Report Describes Patient with aHUS, Alport, Subset of Kidney Inflammation
A rare case report described a woman with genetic and clinical evidence of atypical hemolytic uremic syndrome (aHUS), along with Alport syndrome and pauci-immune crescentic glomerulonephritis (PCGN), suggesting a shared disease mechanism among the three renal conditions.
The study, “A rare case of Alport syndrome, atypical hemolytic uremic syndrome and Pauci-immune crescentic glomerulonephritis,” was published in the journal BMC Nephrology.
Unlike people with aHUS, those with PCGN do not typically show dysfunction of the complement system — a set of more than 20 blood proteins that work with the body’s immune system. PCGN is the most common cause of primary rapidly progressive GN — inflammation of the glomeruli, the kidney’s small filtering units — and is characterized by necrotizing (dead tissue) and crescentic GN, defined by two or more layers of proliferating cells in the kidney’s Bowman’s capsule.
The team from Stanford University presented a case of a 26-year-old woman with Alport syndrome, crescentic GN and thrombotic microangiopathy (TMA, blood clots in the kidney’s small blood vessels).
The patient presented with progressive shortness of breath. She had had a diagnosis of asthma at age 3, hearing loss at age 23 and hypertension at age 24. Ten months prior to admission, her urinary samples showed high levels of protein and blood.
On admission, her blood pressure was very high — 191/125 mmHg — and her urine had numerous “muddy brown casts.” Her level of haptoglobin — a protein that clears free hemoglobin from circulation — was 10 mg/dl (low), and LDH cholesterol was 2,331 u/L (very high).
A chest x-ray revealed pulmonary congestion and kidneys were echogenic on ultrasound — an indication of renal disease. The patient was then started on hemodialysis.
The first kidney biopsy revealed crescentic glomeruli, marked tubular atrophy (shrinkage), interstitial fibrosis — destruction of renal tubules and tiny blood vessels, and buildup of proteins of the extracellular matrix, which provides support to cells — and sparse interstitial inflammation.
One arteriole, a small artery, showed swelling in the endothelium, which lines the interior of blood vessels, and a fibrin clot. In electron microscopy examinations, the team found endothelial cell damage with basement cell membrane rupture, suggesting Alport syndrome.
Overall, these findings were consistent with crescentic GN without extra-renal manifestations. Because of the insufficient samples and concerns for systemic TMA and AS, the patient underwent a second biopsy three weeks after admission.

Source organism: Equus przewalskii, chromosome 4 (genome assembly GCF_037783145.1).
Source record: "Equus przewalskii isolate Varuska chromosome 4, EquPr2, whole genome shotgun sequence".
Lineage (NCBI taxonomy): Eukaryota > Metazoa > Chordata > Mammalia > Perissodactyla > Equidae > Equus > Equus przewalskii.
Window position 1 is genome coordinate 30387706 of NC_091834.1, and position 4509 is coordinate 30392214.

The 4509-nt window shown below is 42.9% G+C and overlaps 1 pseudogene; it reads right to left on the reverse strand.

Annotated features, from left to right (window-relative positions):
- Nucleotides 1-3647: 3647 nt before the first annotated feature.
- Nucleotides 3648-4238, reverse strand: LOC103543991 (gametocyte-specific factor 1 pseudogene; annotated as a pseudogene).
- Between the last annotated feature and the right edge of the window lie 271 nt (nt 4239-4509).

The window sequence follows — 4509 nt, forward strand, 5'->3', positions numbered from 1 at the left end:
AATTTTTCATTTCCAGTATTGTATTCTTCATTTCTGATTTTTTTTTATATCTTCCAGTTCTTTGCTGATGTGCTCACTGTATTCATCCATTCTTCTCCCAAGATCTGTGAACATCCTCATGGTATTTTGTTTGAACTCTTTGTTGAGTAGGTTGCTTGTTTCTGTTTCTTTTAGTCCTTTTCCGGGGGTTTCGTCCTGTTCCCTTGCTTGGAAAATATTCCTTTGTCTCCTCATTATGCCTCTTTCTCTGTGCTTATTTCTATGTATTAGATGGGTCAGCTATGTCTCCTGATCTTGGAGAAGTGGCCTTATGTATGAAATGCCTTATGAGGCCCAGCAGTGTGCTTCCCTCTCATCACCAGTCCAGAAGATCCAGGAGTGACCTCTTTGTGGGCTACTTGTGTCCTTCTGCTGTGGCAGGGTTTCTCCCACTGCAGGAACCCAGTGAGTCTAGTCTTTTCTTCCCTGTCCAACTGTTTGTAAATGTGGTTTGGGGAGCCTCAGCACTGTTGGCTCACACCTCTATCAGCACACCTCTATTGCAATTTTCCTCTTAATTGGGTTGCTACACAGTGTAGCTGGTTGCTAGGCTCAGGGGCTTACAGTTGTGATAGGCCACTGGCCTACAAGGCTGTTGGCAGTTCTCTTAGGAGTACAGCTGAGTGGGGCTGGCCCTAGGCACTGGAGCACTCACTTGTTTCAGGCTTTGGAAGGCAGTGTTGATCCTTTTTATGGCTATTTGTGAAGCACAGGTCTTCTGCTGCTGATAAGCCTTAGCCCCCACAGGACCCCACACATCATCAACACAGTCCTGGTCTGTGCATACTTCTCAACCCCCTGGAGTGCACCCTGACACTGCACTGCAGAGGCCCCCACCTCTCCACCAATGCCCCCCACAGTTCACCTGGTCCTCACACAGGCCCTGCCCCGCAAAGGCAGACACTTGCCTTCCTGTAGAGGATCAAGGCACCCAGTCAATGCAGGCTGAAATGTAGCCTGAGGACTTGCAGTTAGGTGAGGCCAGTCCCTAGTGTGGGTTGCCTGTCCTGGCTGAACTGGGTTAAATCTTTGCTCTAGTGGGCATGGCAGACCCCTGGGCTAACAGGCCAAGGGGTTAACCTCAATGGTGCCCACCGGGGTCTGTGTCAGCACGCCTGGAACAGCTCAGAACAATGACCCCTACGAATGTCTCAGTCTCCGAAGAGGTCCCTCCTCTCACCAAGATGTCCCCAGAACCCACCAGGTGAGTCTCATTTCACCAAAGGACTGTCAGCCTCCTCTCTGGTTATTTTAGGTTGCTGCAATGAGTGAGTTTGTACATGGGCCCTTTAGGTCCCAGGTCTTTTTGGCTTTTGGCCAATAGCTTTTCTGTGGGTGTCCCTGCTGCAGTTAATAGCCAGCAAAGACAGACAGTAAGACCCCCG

Its findings included three globally sclerosed and eight crescentic glomeruli. Also, two glomeruli showed fibrin clots. The previously observed tubular atrophy and interstitial fibrosis involved more than 80% of the kidney’s cortex. Arteries and arterioles revealed edema, or swelling, cell death and wall thickening.
Subsequent ultrastructural examination of the glomeruli demonstrated extensive endothelial cell injury and prominent mesangiolysis, a process characterized by swelling, loosening and dissolution of the glomeruli’s mesangial cells, which interact closely with endothelial cells.
On immunofluorescence, a different imaging technique, the alpha3 chain of the protein collagen IV was absent in both glomeruli and tubules, while the alpha5 chain was absent along the glomerular basement membranes. According to the team, these findings “support a diagnosis of [Alport syndrome] that likely contributed to the underlying chronic kidney disease.”
Also, the C5b-9 protein complex was found in capillaries around renal tubules, as well as in crescentic and sclerosed glomeruli, indicating complement system activation.
Then, 12 aHUS-related genes were sequenced. This revealed heterozygous missense variants — changes in the building blocks of DNA, called nucleotides, leading to a different amino acid (the proteins’ building blocks) — in exons 11 and 2 of the CFI and CFHR5 genes, respectively. Of note, exons are the DNA bits containing information to make proteins.
The patient also had a variant within an intron — normally taken out before RNA is converted to proteins — in MCP/CD46. All these alterations were heterozygous, which means that they only occurred in one gene copy of these complement system-associated genes.
Five additional single nucleotide polymorphisms — differences in a single nucleotide — were found near and within MCP/CD46.
“The clinical, laboratory, and genetic findings indicate a diagnosis of aHUS coexistent with glomerular crescents seen on biopsy,” the researchers stated.
On admission, the patient was treated with pulse methylprednisolone followed by oral prednisone. Daily plasma exchange was started but soon discontinued. Cytoxan (cyclophosphamide) was given after the biopsies, while treatment with Soliris (eculizumab, by Alexion) was initiated after the second biopsy and continued every two weeks over the eight-month follow-up. However, her kidney function remained poor, necessitating hemodialysis.
Overall, the investigators suggested that “abnormal activation in complement pathway” might underlie the patient’s clinical manifestations.